Tuesday, September 21, 2010

Featured Author: AJ Davidson

I wrote a couple days ago about finding the Smashwords authors who have a distinguished history, established bibliography and the marketing skill to show the rest of us how to do things. AJ Davidson is the Featured Author, and when you look at his profile and his website, you can see why I'm proud to have him here at SBR. Born in Northern Ireland, his books, both fiction and non-fiction, are written in clear concise prose that takes control of the reader from the first page. In the book I read, Churchill's Queen, we get a historical thriller, based on efforts to save the great cruise ship Queen Elizabeth from Nazi attacks. It opens with a scene aboard a U-boat, cruising near British waters, carrying a couple spies to their drop-off point. The action starts immediately, and kept me reading through two nights. I strongly recommend this, to anyone who enjoys Ken Follett, Harlan Coben and Jack Higgins.

We did a long distance Q&A, and you'll enjoy his well-thought out answers:

Questions for AJ Davidson:

You live and work in the UK, and yet write with settings in the US and Europe. Are you that well traveled?

I have done a lot of traveling, and I have also lived in quite a few countries. I have itchy feet and after a year or so in one spot I’m keen to move on. I believe that a man of twenty will be the same man at sixty except for the books he’s read and the people he’s met. Lee Childs and John Connolly are two writers from Europe whose books are set in the US.

For indie authors across the pond, are there different distributors besides Amazon and Smashwords?

Amazon is the big one in Europe, though there are others. Unfortunately, the e-book market is just getting started, but we’re catching up fast. It’s a little known fact that there are more books published each year in the UK than the US.

You have quite a list of books to your credit. Which are still in print, and which are eBook only?

My non-fiction books are all still in print. Kidnapped was a best-seller and has gone through a number of reprints. A Supreme Court judge wrote a two page review of Defamed! which was credited with changing Irish libel law. My fiction titles are e-books, but also available from CreateSpace in paperback.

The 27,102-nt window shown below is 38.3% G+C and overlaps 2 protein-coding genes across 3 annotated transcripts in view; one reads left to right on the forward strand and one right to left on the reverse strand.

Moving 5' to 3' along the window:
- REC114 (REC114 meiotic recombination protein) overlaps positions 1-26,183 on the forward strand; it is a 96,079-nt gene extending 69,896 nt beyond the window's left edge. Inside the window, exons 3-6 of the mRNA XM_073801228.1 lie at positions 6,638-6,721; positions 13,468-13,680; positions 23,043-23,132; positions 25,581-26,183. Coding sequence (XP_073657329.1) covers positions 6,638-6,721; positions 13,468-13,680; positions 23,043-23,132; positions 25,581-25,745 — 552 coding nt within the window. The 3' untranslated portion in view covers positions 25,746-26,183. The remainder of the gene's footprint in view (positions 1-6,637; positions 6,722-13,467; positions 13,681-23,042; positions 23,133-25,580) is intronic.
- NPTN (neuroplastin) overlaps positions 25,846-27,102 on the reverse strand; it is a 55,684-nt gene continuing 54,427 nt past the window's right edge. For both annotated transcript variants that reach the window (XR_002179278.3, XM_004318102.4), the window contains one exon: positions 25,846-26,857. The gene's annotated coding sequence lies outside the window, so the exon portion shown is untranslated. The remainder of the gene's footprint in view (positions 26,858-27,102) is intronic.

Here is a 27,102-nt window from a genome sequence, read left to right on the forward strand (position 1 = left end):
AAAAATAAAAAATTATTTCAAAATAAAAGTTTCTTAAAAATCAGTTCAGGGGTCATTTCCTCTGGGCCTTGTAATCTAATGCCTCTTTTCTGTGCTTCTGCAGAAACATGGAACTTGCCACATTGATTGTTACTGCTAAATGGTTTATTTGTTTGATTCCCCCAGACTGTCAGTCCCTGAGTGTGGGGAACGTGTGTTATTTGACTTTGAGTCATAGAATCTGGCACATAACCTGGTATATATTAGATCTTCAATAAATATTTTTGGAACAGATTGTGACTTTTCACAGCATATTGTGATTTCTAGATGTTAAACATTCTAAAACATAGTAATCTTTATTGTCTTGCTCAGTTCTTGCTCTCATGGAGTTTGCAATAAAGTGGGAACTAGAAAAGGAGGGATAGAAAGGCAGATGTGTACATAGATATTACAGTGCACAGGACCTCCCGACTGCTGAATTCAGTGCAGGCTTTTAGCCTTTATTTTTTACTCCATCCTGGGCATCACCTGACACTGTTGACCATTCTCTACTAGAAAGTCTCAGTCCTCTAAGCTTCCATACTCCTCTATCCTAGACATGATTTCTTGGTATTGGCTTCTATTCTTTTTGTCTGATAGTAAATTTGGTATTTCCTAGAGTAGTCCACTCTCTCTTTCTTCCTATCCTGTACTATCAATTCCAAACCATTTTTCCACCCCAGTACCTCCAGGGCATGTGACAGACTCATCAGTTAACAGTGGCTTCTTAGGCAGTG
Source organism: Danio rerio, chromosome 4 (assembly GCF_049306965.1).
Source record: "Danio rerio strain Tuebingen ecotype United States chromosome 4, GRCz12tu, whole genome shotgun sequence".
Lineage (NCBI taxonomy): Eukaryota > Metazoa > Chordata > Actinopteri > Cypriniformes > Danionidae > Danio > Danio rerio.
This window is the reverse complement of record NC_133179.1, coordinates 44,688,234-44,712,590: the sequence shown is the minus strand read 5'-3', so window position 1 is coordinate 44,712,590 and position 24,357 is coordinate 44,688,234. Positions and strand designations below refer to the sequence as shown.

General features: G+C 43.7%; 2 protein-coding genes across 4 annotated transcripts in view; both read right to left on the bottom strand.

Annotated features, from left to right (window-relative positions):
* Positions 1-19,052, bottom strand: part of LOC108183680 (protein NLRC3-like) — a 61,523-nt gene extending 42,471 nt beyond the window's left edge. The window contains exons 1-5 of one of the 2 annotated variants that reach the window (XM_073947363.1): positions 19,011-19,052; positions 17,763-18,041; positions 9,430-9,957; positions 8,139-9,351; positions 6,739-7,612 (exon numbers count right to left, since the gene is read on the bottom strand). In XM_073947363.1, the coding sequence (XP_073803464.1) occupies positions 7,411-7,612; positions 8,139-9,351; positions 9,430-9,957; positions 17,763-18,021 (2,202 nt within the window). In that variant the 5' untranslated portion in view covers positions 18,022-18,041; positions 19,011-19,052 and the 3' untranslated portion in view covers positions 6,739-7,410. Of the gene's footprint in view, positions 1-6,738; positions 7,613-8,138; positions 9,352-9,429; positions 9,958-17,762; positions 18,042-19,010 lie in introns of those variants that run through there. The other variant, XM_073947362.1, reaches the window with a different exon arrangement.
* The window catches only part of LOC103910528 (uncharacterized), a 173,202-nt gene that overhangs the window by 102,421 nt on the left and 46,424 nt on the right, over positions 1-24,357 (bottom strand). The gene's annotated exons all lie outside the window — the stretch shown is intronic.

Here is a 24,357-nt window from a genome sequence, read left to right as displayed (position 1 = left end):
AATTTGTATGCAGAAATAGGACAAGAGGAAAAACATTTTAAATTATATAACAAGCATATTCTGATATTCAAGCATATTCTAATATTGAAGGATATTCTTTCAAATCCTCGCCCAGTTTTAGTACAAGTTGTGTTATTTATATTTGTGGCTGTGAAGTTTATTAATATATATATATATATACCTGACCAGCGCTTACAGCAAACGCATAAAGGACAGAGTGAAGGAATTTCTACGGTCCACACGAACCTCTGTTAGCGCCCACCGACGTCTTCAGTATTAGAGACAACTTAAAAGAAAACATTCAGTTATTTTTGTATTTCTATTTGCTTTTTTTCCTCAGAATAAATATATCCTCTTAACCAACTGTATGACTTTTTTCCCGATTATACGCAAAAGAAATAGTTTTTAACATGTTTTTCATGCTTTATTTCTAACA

You mention favorite authors at your great website. Tell us who inspired you to write and publish.

My biggest inspiration came from Roger Nesbitt, a high school teacher who opened my eyes to Dickens and Shakespeare. My agent, Jonathan Williams, was the first to see that I had some potential. He persuaded me to write the non-fiction books; often an easier path to a publishing contract. I admire James M. Cain, James Crumley, and Raymond Chandler. The more recent writers that I follow are Crais, Connolly and Coben.

What are sales like for you? Do you have book revenues coming in from many sources?

After a sluggish start my sales on Smashwords and its distributions channels are really starting to take off. I have immersed myself in marketing over the last six weeks and it’s paying dividends. Unusually, it seems, my sales are balanced fairly equally between Smashwords and Amazon. There does seem to be a preponderance of YA and Fantasy titles on Amazon’s Indie e-book list, probably because the young are faster to embrace new technology. My books probably appeal more to the thirty-plus age bracket.

Tell us about your family life, and how they feel about your writing career.

My wife has always been 100% behind me, encouraging me and at times being the main earner. My son boasts that he has never read a book in his life – though he is the Student Union president at his university so he must have opened one or two. My daughter seems keen to follow in my footsteps.

Some of your thrillers have historical and archaeological settings. What kind of research do you do?

I usually leave the bulk of my research to the end. I find that my plot often goes off at a tangent, so too much preparation was wasted. I have an anthropology and archaeology degree, so I suppose some of it was bound to creep into my writing.

What are you currently working on?